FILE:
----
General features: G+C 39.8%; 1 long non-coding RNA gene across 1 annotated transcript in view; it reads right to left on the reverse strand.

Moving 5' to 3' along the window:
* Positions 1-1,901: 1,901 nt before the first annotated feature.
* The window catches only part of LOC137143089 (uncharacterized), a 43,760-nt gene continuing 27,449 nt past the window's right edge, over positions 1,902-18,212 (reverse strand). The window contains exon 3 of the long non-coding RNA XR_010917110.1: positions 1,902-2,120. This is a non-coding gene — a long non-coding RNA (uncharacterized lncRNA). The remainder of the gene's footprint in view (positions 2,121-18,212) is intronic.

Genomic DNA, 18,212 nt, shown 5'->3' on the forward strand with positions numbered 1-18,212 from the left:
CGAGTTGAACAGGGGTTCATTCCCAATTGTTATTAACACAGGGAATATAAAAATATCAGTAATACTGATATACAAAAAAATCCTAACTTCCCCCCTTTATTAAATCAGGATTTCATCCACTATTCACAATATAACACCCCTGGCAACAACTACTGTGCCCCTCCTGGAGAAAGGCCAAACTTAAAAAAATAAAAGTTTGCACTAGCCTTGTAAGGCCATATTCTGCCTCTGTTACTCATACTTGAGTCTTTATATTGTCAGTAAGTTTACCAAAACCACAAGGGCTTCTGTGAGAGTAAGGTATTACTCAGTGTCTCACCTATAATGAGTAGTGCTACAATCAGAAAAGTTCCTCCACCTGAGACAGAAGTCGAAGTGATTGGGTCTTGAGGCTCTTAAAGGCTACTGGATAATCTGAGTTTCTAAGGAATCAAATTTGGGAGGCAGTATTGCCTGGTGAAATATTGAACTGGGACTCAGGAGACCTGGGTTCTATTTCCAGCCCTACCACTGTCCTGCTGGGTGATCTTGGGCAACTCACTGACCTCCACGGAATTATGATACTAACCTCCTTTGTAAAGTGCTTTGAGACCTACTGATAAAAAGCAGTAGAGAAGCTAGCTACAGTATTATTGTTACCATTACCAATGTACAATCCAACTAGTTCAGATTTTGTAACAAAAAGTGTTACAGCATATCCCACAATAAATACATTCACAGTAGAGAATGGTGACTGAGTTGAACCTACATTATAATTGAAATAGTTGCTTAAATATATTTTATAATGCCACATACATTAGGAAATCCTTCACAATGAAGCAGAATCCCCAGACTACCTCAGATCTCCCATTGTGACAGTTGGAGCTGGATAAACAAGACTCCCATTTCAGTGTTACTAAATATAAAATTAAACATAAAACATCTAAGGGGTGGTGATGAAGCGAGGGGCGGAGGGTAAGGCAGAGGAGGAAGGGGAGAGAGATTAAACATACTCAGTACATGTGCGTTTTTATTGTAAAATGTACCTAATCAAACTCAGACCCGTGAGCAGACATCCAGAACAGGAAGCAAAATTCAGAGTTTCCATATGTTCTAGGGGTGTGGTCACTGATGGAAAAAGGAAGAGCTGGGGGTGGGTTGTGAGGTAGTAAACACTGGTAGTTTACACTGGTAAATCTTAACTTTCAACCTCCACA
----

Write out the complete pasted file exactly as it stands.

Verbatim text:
General features: G+C 39.8%; 1 long non-coding RNA gene across 1 annotated transcript in view; it reads right to left on the reverse strand.

Moving 5' to 3' along the window:
* Positions 1-1,901: 1,901 nt before the first annotated feature.
* The window catches only part of LOC137143089 (uncharacterized), a 43,760-nt gene continuing 27,449 nt past the window's right edge, over positions 1,902-18,212 (reverse strand). The window contains exon 3 of the long non-coding RNA XR_010917110.1: positions 1,902-2,120. This is a non-coding gene — a long non-coding RNA (uncharacterized lncRNA). The remainder of the gene's footprint in view (positions 2,121-18,212) is intronic.

Genomic DNA, 18,212 nt, shown 5'->3' on the forward strand with positions numbered 1-18,212 from the left:
CGAGTTGAACAGGGGTTCATTCCCAATTGTTATTAACACAGGGAATATAAAAATATCAGTAATACTGATATACAAAAAAATCCTAACTTCCCCCCTTTATTAAATCAGGATTTCATCCACTATTCACAATATAACACCCCTGGCAACAACTACTGTGCCCCTCCTGGAGAAAGGCCAAACTTAAAAAAATAAAAGTTTGCACTAGCCTTGTAAGGCCATATTCTGCCTCTGTTACTCATACTTGAGTCTTTATATTGTCAGTAAGTTTACCAAAACCACAAGGGCTTCTGTGAGAGTAAGGTATTACTCAGTGTCTCACCTATAATGAGTAGTGCTACAATCAGAAAAGTTCCTCCACCTGAGACAGAAGTCGAAGTGATTGGGTCTTGAGGCTCTTAAAGGCTACTGGATAATCTGAGTTTCTAAGGAATCAAATTTGGGAGGCAGTATTGCCTGGTGAAATATTGAACTGGGACTCAGGAGACCTGGGTTCTATTTCCAGCCCTACCACTGTCCTGCTGGGTGATCTTGGGCAACTCACTGACCTCCACGGAATTATGATACTAACCTCCTTTGTAAAGTGCTTTGAGACCTACTGATAAAAAGCAGTAGAGAAGCTAGCTACAGTATTATTGTTACCATTACCAATGTACAATCCAACTAGTTCAGATTTTGTAACAAAAAGTGTTACAGCATATCCCACAATAAATACATTCACAGTAGAGAATGGTGACTGAGTTGAACCTACATTATAATTGAAATAGTTGCTTAAATATATTTTATAATGCCACATACATTAGGAAATCCTTCACAATGAAGCAGAATCCCCAGACTACCTCAGATCTCCCATTGTGACAGTTGGAGCTGGATAAACAAGACTCCCATTTCAGTGTTACTAAATATAAAATTAAACATAAAACATCTAAGGGGTGGTGATGAAGCGAGGGGCGGAGGGTAAGGCAGAGGAGGAAGGGGAGAGAGATTAAACATACTCAGTACATGTGCGTTTTTATTGTAAAATGTACCTAATCAAACTCAGACCCGTGAGCAGACATCCAGAACAGGAAGCAAAATTCAGAGTTTCCATATGTTCTAGGGGTGTGGTCACTGATGGAAAAAGGAAGAGCTGGGGGTGGGTTGTGAGGTAGTAAACACTGGTAGTTTACACTGGTAAATCTTAACTTTCAACCTCCACA